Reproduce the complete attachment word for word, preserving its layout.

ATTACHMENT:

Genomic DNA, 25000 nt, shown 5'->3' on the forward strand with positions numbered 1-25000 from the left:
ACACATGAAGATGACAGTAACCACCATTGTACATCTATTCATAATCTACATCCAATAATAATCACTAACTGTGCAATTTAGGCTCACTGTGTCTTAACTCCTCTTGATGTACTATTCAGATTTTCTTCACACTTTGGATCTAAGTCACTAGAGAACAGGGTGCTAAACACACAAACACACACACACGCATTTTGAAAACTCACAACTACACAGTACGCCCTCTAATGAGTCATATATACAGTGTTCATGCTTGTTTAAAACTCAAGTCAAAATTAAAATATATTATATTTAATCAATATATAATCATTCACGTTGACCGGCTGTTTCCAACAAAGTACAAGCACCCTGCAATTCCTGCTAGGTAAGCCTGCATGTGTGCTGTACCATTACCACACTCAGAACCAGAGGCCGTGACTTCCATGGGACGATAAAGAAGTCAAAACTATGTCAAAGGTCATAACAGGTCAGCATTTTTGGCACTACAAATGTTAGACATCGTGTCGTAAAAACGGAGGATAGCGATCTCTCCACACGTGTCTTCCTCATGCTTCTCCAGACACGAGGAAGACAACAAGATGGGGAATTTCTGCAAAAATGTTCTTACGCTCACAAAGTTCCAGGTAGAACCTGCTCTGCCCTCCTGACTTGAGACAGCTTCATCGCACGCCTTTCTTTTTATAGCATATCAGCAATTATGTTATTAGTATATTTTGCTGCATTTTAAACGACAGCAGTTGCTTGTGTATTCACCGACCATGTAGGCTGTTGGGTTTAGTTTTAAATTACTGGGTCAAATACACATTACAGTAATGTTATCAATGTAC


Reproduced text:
Genomic DNA, 25000 nt, shown 5'->3' on the forward strand with positions numbered 1-25000 from the left:
ACACATGAAGATGACAGTAACCACCATTGTACATCTATTCATAATCTACATCCAATAATAATCACTAACTGTGCAATTTAGGCTCACTGTGTCTTAACTCCTCTTGATGTACTATTCAGATTTTCTTCACACTTTGGATCTAAGTCACTAGAGAACAGGGTGCTAAACACACAAACACACACACACGCATTTTGAAAACTCACAACTACACAGTACGCCCTCTAATGAGTCATATATACAGTGTTCATGCTTGTTTAAAACTCAAGTCAAAATTAAAATATATTATATTTAATCAATATATAATCATTCACGTTGACCGGCTGTTTCCAACAAAGTACAAGCACCCTGCAATTCCTGCTAGGTAAGCCTGCATGTGTGCTGTACCATTACCACACTCAGAACCAGAGGCCGTGACTTCCATGGGACGATAAAGAAGTCAAAACTATGTCAAAGGTCATAACAGGTCAGCATTTTTGGCACTACAAATGTTAGACATCGTGTCGTAAAAACGGAGGATAGCGATCTCTCCACACGTGTCTTCCTCATGCTTCTCCAGACACGAGGAAGACAACAAGATGGGGAATTTCTGCAAAAATGTTCTTACGCTCACAAAGTTCCAGGTAGAACCTGCTCTGCCCTCCTGACTTGAGACAGCTTCATCGCACGCCTTTCTTTTTATAGCATATCAGCAATTATGTTATTAGTATATTTTGCTGCATTTTAAACGACAGCAGTTGCTTGTGTATTCACCGACCATGTAGGCTGTTGGGTTTAGTTTTAAATTACTGGGTCAAATACACATTACAGTAATGTTATCAATGTAC